An Incomplete Education
“Your party sits in the restaurant, anxiously awaiting the governors arrival. He walks through the door, attendants on either side of him, yellow robes billowing behind him.”
“I stand immediately!” the Bard blurts. At last, this is his big chance to put all that charisma to use. The rest of the party follows suit much less eagerly, but even the Barbarian knows that this meeting is important.
“Very good, the governor sits at your table.”
“Governor Basho, thank you for deigning to hear our petition. Would you like anything while we talk? Food? Drink?”
The Barbarians player rolls his eyes at the Bards speech and wonders how long he spent preparing it.
“The governor fixes his gaze on you and smiles thinly. ‘I would like a glass of warm wine, that is all.’ he says in a clear voice.”
‘I go to the bar and order the largest glass of wine they serve, then bring it to the governor.” The Bard says enthusiastically.
“Are you sure you want to do that?”
“Yes, and I leave a generous tip as well.”
The GM sighs, then narrates “As you set the wine in front of the governor his eyes flash and his face draws taught ‘Do you take me for a drunkard!’ he hisses, ‘You insult me, even though I risked meeting you at all. I will not do business with adventurers who utterly lack respect.’ And with that he pushes his chair back and walks out the door.”
“Wait, more wine is bad?” the Bard asks the GM.
Failing to use mental stats in an RPG can do more than mess up a single scene, but can throw your entire campaign far off course. Role Playing Games take a decent amount of time, but progress toward goals can easily be set back or outright stopped by a misunderstanding on the part of the players about what the rules of the world are. The bard in the example was obviously trying to care for the governors needs in the way that his player would try to care for the needs of an important person in our world, but because he wasn’t familiar with the setting, he instead caused an awkward situation.
Most RPG systems have a stat (or several) that govern a player characters ability to inquire about the world around themselves. In the Cypher system this falls under intelligence, in D&D 5e it encompasses most of the intelligence and wisdom skills. While these skills can be employed to look more closely at newly uncovered items or facts, it should also be remembered that they reflect how well the character already knows the world that they live in. This is especially important for the game master to keep in mind. I hate to pile more responsibilities on the GM’s already-full plate, but when they notice a character acting against type in this way, it might be appropriate to ask the player to make a roll to see if they know what consequences their action will have.
This can lead to something that not all game groups are comfortable with, which is above-table narration. This is the type of narration where nothing in the scene is providing this information, no character or ancient tome or vision, but the GM still relays facts or stories about the RPG world to the players.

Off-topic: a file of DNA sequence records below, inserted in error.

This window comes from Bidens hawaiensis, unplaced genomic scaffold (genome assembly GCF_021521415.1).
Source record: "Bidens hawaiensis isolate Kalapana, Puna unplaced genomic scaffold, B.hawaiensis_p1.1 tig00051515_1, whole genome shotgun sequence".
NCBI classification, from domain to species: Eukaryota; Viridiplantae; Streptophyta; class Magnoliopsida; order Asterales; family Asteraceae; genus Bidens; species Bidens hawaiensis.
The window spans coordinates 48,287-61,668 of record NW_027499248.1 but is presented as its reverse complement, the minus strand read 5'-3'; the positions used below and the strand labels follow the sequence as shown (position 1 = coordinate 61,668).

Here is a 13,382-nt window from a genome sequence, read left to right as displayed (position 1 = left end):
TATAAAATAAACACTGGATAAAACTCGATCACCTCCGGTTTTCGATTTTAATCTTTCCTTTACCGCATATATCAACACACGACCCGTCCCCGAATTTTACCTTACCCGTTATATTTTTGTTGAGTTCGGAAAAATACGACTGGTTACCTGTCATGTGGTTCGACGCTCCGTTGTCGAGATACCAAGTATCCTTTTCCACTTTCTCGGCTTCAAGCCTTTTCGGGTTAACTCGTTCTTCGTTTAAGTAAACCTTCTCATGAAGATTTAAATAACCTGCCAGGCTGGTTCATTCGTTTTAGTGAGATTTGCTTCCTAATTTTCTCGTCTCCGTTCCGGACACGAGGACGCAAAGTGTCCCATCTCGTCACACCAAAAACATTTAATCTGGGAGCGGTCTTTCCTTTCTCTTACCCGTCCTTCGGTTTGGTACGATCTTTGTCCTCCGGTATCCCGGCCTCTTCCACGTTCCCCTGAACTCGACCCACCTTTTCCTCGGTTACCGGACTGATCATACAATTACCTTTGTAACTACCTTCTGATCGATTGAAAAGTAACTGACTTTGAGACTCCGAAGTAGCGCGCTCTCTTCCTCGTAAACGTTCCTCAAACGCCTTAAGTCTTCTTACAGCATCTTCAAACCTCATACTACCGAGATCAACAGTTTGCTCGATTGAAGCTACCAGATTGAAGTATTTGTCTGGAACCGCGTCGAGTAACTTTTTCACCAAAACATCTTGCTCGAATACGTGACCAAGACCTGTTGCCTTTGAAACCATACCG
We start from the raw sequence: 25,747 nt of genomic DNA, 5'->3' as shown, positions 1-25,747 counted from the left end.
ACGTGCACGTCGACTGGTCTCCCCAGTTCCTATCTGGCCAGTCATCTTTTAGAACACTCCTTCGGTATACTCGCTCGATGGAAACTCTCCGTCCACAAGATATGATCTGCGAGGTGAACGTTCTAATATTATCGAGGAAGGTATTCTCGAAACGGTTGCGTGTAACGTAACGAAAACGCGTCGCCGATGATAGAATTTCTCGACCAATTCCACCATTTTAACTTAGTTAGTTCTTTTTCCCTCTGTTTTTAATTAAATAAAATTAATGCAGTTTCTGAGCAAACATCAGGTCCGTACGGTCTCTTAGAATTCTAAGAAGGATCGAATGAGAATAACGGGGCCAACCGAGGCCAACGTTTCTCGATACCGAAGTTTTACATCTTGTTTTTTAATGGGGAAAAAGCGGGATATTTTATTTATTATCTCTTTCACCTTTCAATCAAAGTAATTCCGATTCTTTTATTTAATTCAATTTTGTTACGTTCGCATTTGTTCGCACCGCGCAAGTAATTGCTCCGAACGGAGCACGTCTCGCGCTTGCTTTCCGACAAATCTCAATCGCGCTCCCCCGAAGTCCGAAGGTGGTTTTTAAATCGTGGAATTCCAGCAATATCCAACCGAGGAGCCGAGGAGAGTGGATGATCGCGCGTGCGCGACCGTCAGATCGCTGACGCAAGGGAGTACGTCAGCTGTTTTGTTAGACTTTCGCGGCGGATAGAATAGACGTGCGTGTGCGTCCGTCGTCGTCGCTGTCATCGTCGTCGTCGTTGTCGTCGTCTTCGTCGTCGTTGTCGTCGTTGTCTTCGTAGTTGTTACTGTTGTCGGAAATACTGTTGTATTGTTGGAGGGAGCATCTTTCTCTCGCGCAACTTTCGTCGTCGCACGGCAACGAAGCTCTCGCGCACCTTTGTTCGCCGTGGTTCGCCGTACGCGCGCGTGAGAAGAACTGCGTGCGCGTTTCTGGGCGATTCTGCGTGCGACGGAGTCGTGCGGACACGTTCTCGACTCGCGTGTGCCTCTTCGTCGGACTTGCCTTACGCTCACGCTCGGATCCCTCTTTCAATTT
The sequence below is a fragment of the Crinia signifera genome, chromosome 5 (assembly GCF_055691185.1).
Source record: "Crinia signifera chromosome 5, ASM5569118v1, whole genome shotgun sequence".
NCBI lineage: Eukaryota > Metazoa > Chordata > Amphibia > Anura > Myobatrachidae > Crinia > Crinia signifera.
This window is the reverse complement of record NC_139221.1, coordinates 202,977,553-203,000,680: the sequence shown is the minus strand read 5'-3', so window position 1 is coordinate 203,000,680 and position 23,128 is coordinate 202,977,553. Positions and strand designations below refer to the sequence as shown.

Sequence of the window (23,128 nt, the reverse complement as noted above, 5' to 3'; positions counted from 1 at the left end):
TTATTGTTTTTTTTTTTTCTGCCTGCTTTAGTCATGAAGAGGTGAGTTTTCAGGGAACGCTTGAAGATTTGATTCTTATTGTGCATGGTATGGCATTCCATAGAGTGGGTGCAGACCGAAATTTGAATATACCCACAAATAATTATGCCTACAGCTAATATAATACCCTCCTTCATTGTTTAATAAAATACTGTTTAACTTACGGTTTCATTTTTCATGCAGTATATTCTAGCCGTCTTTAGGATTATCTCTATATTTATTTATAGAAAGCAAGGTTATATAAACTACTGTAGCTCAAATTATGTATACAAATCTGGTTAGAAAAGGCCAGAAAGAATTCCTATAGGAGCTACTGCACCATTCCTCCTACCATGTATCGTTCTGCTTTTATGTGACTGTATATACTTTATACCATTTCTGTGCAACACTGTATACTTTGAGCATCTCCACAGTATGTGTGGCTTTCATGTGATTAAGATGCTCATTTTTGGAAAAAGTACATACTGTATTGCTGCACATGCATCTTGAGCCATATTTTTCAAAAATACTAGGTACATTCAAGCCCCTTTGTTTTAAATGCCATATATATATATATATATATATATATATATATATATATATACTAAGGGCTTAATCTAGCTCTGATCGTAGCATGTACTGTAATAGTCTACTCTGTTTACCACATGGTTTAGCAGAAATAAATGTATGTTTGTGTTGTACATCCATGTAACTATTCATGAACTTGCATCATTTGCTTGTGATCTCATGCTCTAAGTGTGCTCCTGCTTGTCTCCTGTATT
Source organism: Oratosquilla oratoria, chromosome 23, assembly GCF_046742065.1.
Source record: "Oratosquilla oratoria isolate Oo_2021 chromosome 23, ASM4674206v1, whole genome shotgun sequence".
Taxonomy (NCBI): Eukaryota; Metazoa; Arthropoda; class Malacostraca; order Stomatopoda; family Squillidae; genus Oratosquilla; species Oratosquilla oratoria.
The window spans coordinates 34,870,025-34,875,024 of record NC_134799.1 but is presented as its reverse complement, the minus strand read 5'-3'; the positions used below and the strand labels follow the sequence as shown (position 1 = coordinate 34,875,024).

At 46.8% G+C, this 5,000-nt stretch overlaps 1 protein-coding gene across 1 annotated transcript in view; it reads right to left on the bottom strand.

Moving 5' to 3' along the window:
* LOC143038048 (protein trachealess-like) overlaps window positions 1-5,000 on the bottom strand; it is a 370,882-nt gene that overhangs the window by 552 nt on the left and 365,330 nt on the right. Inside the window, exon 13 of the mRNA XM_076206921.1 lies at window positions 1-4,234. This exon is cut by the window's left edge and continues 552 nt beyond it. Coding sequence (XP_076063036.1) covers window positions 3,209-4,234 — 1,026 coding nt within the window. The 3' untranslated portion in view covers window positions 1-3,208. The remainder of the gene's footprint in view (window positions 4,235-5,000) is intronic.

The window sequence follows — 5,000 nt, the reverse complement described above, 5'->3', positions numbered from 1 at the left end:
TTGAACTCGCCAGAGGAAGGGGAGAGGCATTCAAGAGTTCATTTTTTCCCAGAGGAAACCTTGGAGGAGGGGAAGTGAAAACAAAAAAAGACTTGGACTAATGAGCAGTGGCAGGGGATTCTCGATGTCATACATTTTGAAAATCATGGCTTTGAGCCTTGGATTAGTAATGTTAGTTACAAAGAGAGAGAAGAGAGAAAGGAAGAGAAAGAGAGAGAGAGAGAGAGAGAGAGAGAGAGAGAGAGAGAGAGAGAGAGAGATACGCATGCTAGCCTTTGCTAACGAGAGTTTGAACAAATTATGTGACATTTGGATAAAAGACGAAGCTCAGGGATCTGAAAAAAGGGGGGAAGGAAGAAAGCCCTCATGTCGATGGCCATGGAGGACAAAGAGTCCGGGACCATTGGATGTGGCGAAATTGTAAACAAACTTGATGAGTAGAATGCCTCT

For some gamers this might seem to take away the immersion of the RPG, yanking them out of a scene and giving them information that their characters would have learned in elementary school. For these players my advice is to ask questions and take notes during above-table narration, it’s exellent fuel for in-depth role play later.
Other players might find above-table narration tedious and confusing. “Why do we need to know what color flowers the tribe leader laid in after being shot and running all day and night?” (Because they have healing properties, the GM side of my brain replies). To these players my best advice is not to drift off, stories tend to become more interesting the more you envision them, and more confusing if you’ve missed the last dozen bits of narration because you were checking your phone.
The final, and possibly most difficult, objection that you might hear to above-table narration is from the GM themselves, because to some GM’s this method of storytelling might seem like cheating. There should be an epic quest and a small dungeon and a mini-boss and a puzzle before the players learn what caused the Fourth War of Rebellion, not a single history check. Perhaps it seems like your story is being cheapened, but in reality your players aren’t going to be able to enjoy the story you’ve created if they never encounter it.
The Voice in Their Head
Aside from above-table narration, the conscious use of mental stats in RPG’s has one other side-effect: player characters are walking around driven not only by their players will, but also by that little voice in the back of their head, the GM. Some players may find this intrusive: “It’s my character and he’ll do what I want.” But in the real world we all know a bit of our local history, our social norms, our standards of wealth and law, and each of us is governed by these as well as by our own desires, so is it really that intrusive to have the GM’s voice in our characters heads, guiding them to the norms of the setting?